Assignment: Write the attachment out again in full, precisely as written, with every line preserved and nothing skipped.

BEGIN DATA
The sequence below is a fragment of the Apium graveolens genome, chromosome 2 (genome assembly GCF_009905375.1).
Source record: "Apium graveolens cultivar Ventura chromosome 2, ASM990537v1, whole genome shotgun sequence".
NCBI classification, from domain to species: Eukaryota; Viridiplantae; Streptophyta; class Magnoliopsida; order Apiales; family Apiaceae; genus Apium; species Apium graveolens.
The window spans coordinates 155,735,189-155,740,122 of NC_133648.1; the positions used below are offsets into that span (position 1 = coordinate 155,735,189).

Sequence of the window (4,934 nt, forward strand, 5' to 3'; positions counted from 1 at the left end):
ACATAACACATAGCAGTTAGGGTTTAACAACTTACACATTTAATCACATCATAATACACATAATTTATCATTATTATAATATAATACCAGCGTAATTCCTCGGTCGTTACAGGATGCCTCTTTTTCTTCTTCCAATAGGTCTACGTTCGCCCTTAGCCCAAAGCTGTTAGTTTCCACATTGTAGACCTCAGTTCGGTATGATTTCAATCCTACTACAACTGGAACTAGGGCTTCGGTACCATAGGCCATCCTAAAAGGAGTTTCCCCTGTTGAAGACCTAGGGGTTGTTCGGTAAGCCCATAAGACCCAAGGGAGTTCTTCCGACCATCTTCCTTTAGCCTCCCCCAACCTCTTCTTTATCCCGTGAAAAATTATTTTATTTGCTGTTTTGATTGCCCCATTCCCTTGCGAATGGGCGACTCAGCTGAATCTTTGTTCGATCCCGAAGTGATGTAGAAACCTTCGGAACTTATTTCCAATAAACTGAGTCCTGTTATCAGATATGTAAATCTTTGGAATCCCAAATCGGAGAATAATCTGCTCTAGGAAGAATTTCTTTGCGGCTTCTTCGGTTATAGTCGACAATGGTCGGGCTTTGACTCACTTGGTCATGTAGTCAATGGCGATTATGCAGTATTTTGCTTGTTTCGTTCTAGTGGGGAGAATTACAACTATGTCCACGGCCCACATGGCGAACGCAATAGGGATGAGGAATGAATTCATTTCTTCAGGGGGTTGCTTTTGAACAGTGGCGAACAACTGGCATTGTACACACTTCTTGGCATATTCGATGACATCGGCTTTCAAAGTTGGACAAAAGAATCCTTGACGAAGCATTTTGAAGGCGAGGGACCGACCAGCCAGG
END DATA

The sequence below is a fragment of the Apium graveolens genome, chromosome 2 (genome assembly GCF_009905375.1).
Source record: "Apium graveolens cultivar Ventura chromosome 2, ASM990537v1, whole genome shotgun sequence".
NCBI classification, from domain to species: Eukaryota; Viridiplantae; Streptophyta; class Magnoliopsida; order Apiales; family Apiaceae; genus Apium; species Apium graveolens.
The window spans coordinates 155,735,189-155,740,122 of NC_133648.1; the positions used below are offsets into that span (position 1 = coordinate 155,735,189).

Sequence of the window (4,934 nt, forward strand, 5' to 3'; positions counted from 1 at the left end):
ACATAACACATAGCAGTTAGGGTTTAACAACTTACACATTTAATCACATCATAATACACATAATTTATCATTATTATAATATAATACCAGCGTAATTCCTCGGTCGTTACAGGATGCCTCTTTTTCTTCTTCCAATAGGTCTACGTTCGCCCTTAGCCCAAAGCTGTTAGTTTCCACATTGTAGACCTCAGTTCGGTATGATTTCAATCCTACTACAACTGGAACTAGGGCTTCGGTACCATAGGCCATCCTAAAAGGAGTTTCCCCTGTTGAAGACCTAGGGGTTGTTCGGTAAGCCCATAAGACCCAAGGGAGTTCTTCCGACCATCTTCCTTTAGCCTCCCCCAACCTCTTCTTTATCCCGTGAAAAATTATTTTATTTGCTGTTTTGATTGCCCCATTCCCTTGCGAATGGGCGACTCAGCTGAATCTTTGTTCGATCCCGAAGTGATGTAGAAACCTTCGGAACTTATTTCCAATAAACTGAGTCCTGTTATCAGATATGTAAATCTTTGGAATCCCAAATCGGAGAATAATCTGCTCTAGGAAGAATTTCTTTGCGGCTTCTTCGGTTATAGTCGACAATGGTCGGGCTTTGACTCACTTGGTCATGTAGTCAATGGCGATTATGCAGTATTTTGCTTGTTTCGTTCTAGTGGGGAGAATTACAACTATGTCCACGGCCCACATGGCGAACGCAATAGGGATGAGGAATGAATTCATTTCTTCAGGGGGTTGCTTTTGAACAGTGGCGAACAACTGGCATTGTACACACTTCTTGGCATATTCGATGACATCGGCTTTCAAAGTTGGACAAAAGAATCCTTGACGAAGCATTTTGAAGGCGAGGGACCGACCAGCCAGG